Internet of Manufacturing Revolutionizing The Industry

Most of us have heard the Internet of Things (IoT) and how it is changing business models while automating processes across industries worldwide. The greatest sector that has been affected by this technological revolution is manufacturing. It’s expected that in 2018, the IoT market in manufacturing will grow to 98.8 billion dollars with an annual growth rate of around 18 percent.

Manufacturers across all sectors have recently started to realize the potential of this tech revolution in manufacturing and as a result have been pouring money into IoT software and devices. The result of this has resulted in smart manufacturing to be sourced as the Internet of Manufacturing (IoM).

Although with this revolution streamlining forward it is changing the industry for the better, and today we will see the potential of the IoM, while looking where some manufacturers seem to be having difficulties. Let’s get started!


Potential Prospects within Manufacturing

Currently, there are dozens of IoT manufacturing companies and those who been spending billions of dollars include:

  • IBM
  • Cisco
  • Microsoft
  • Lockheed Martin
  • Intel
  • Epson
  • KUKA Systems Group
  • Zebra Technologies

Current systems that are being developed are those that track assets, control room consolidation, autonomous robotics, predictive analytics, and augmented reality tools, among other complex technologies which we will look at next.

Complex Manufacturing Projects

Currently, the big manufacturers who are developing the IoT are looking at the following projects:

  • Optimization of Green Energies: This includes projects that include both wind and solar. The input of weather patterns and equipment will use the predictive analytics with forecasts to take advantage of both sun output for solar and wind gusts for windmills.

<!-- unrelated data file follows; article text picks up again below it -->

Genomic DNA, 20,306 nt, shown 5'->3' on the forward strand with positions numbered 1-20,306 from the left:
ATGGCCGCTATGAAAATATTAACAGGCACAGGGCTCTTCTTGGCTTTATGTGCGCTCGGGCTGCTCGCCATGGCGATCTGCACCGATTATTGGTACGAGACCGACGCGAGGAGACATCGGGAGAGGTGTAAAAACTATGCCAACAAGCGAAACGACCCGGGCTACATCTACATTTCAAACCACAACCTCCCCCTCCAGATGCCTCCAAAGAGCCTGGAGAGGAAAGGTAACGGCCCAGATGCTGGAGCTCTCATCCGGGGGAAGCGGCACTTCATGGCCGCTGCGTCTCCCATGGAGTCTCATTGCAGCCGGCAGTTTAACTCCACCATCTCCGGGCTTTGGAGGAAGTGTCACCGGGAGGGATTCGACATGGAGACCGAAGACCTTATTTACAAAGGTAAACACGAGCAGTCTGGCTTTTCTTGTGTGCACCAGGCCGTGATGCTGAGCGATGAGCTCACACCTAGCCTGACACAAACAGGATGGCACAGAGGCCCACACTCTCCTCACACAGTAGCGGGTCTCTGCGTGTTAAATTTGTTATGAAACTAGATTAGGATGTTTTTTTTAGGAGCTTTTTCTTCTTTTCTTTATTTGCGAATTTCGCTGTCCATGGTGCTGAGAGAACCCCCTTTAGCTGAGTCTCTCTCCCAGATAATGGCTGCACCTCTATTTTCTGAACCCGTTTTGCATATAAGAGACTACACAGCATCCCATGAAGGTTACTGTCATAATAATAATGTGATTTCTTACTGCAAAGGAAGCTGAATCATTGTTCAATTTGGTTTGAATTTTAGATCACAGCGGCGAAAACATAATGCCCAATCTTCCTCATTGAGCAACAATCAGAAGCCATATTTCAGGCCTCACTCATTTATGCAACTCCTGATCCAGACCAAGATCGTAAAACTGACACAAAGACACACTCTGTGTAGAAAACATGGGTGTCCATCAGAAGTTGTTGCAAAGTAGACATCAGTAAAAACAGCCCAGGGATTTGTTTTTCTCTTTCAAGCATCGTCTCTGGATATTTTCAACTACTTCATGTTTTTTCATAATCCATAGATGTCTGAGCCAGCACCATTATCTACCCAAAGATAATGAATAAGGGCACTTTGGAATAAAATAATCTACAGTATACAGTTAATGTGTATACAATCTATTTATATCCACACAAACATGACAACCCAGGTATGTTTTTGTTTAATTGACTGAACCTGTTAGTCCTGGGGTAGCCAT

• Digital Optimized Trains: Using cognitive insight from the cloud, the IoT is aiming to enhance predictive maintenance systems for trains, to improve efficiency and safety. The safety features will be able to measure vibration, speed, and machine performance and signal possible dangers within the system.
  • Cloud Connected Logistics Operations: No matter where you are on your site, you will be able to have data transmitted to your operation center and processed in the cloud. Software will analyze data coming in while using predictive analytics while looking for irregularities for maximum optimization.
  • Smart Grid Cities: Cities will be able to optimize the use of intersections that will be able to communicate with vehicles to cut down on accidents and allow maximum efficiency for travel, which in turn could provide reliable research to automotive manufacturers.


Manufacturers Worries

Many manufacturers don’t know how to get started with the process of IoM and as pointed out in the AEGIS blog “Electronic Manufacturing Embraces IoM at Apex 2016,” mentions that one of the key concerns about manufactures is where exactly they start and is it even possible to use legacy equipment with IoT systems. Manufacturing execution systems are put in place for the proper adaptation of this process to fast track the first steps.

Other issues arise that are from communication problems within the manufacturer. Other issues that arise seemingly are from problems among the language for this type of system. Although these seem like a big concern at the time manufacturers can use enterprise resource planning software to yield quality benefits.


The IoT arena has affected manufacturing in a bold and exciting new way to transition the process of IoM. The potentials for this type of technology in manufacturing will not only enable companies to streamline profits faster, but do optimize their processes with stealth. The IoM worries can be put to rest by having the right software bringing your manufacturing company into this new dynamic realm.

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